Posted by alexandra_k on July 4, 2005, at 4:43:14
In reply to election year, posted by alexandra_k on June 29, 2005, at 18:34:29
The way it works... You vote for your local MP and they get a seat in parliament. So that is your local vote.
You also vote for the party that you want to have the majority of seats in parliament and they need 5% of the party vote to win one seat in parliament.
So the thought is that the people we want get there, and the ultimate proportion of the seats each party gets is determined by the proportion of the people who voted for that party.
With local votes there is typically a race between 2 (or possibly 3) candidates - so most people feel it wise to choose between the front runners. With your party vote you just need to get 5% of the country to agree with you and that party gets one seat.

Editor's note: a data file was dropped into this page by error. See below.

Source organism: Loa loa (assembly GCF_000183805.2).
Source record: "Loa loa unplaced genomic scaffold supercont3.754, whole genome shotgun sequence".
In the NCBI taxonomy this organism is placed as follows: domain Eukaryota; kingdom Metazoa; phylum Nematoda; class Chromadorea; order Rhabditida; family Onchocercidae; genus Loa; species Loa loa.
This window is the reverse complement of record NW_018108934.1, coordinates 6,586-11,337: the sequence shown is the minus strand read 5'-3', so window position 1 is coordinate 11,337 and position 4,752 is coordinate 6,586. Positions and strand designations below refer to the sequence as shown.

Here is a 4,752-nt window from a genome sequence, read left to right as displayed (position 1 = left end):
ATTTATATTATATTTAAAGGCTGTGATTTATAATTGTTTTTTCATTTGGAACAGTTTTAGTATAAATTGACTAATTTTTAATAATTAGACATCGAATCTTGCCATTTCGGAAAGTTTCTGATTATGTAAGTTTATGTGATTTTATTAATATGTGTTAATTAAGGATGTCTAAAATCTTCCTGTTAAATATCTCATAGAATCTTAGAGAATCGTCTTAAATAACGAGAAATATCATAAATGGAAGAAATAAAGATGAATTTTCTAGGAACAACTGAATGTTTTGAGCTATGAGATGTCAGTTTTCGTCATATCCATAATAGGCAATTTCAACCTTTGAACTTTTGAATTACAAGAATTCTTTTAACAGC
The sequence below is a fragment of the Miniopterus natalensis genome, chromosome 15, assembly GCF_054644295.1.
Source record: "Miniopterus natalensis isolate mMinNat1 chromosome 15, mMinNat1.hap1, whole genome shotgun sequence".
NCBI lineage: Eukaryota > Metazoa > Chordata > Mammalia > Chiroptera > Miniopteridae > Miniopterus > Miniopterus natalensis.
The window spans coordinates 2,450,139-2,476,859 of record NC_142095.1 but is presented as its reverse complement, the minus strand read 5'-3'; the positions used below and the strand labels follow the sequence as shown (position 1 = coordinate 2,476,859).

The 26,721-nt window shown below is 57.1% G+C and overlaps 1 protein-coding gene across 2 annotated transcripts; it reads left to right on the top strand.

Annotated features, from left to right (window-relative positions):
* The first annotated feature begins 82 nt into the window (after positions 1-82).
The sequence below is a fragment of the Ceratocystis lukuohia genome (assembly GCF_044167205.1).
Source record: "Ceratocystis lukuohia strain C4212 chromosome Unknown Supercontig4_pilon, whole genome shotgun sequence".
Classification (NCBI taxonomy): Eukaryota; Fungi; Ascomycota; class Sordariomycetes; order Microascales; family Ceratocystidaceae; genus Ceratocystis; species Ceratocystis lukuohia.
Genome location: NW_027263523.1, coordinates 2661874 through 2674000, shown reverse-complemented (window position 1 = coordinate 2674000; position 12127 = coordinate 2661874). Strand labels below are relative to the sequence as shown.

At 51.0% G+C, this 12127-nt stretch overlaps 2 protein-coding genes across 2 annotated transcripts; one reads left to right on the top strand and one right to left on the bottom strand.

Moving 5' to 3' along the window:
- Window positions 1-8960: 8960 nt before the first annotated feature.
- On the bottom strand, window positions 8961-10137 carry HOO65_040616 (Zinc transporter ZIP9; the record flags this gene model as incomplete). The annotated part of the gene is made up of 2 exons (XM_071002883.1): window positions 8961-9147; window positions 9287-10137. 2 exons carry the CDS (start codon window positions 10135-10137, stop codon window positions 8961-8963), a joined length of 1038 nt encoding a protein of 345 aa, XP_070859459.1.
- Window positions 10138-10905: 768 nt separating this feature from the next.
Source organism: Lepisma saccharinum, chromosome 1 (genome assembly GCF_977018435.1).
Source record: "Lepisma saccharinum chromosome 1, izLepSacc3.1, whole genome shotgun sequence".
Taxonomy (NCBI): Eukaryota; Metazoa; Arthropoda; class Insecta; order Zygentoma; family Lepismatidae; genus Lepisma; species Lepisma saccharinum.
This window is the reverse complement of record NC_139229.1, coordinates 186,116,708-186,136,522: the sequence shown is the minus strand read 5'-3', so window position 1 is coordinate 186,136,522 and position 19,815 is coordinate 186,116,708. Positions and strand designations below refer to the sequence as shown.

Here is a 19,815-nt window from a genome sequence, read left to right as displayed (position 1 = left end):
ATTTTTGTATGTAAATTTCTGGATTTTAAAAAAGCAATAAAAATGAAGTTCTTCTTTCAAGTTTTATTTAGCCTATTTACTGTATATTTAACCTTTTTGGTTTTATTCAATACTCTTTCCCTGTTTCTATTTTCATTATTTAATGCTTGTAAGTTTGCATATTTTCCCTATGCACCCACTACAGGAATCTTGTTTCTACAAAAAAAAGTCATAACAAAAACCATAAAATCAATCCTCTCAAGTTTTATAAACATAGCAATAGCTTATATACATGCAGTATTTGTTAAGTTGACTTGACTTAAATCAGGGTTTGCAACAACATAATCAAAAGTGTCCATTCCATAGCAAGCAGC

I'm quite fond of the greens:
Labor has the majority vote at the moment. So they got to pick the prime minister (Helen Clarke). If labor and the Greens decide to join up and form an alliance (as they tend to) in parliament then they get to swing the vote their way and overthrow the conservatives. Labor is left wing and the greens are left again.
The next bunch are the main rival for labor. More to the right. They are trying the 'we will lower taxes and get the bums off welfare' line.
And these people are a riot. They are verrrrrrry similar to national - but Winston Peters is a very dynamic and controversial leader with a lot of support over in Tauranga (so he is guaranteed the local seat). Whether many of his cronies will get to join him is a different matter...
And here he is trying to do away with the Treaty of Waitangi! Ha!
There are others....
Relatively minor - but might get a seat or two!